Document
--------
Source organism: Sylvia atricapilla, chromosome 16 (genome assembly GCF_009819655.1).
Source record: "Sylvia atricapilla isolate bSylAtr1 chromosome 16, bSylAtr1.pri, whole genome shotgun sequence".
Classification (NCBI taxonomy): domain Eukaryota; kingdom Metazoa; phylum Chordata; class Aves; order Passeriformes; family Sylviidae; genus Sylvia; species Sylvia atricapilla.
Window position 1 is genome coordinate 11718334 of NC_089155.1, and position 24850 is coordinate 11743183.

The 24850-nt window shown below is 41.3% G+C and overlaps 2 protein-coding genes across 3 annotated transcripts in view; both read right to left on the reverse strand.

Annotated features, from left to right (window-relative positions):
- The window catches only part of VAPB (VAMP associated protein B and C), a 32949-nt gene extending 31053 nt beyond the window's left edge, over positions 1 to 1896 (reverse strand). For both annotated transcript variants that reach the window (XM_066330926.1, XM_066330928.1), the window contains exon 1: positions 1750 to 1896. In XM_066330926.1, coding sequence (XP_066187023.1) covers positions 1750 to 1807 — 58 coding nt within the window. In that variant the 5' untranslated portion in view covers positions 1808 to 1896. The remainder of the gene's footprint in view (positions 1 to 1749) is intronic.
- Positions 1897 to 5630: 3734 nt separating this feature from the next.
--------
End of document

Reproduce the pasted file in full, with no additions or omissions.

Source organism: Sylvia atricapilla, chromosome 16 (genome assembly GCF_009819655.1).
Source record: "Sylvia atricapilla isolate bSylAtr1 chromosome 16, bSylAtr1.pri, whole genome shotgun sequence".
Classification (NCBI taxonomy): domain Eukaryota; kingdom Metazoa; phylum Chordata; class Aves; order Passeriformes; family Sylviidae; genus Sylvia; species Sylvia atricapilla.
Window position 1 is genome coordinate 11718334 of NC_089155.1, and position 24850 is coordinate 11743183.

The 24850-nt window shown below is 41.3% G+C and overlaps 2 protein-coding genes across 3 annotated transcripts in view; both read right to left on the reverse strand.

Annotated features, from left to right (window-relative positions):
- The window catches only part of VAPB (VAMP associated protein B and C), a 32949-nt gene extending 31053 nt beyond the window's left edge, over positions 1 to 1896 (reverse strand). For both annotated transcript variants that reach the window (XM_066330926.1, XM_066330928.1), the window contains exon 1: positions 1750 to 1896. In XM_066330926.1, coding sequence (XP_066187023.1) covers positions 1750 to 1807 — 58 coding nt within the window. In that variant the 5' untranslated portion in view covers positions 1808 to 1896. The remainder of the gene's footprint in view (positions 1 to 1749) is intronic.
- Positions 1897 to 5630: 3734 nt separating this feature from the next.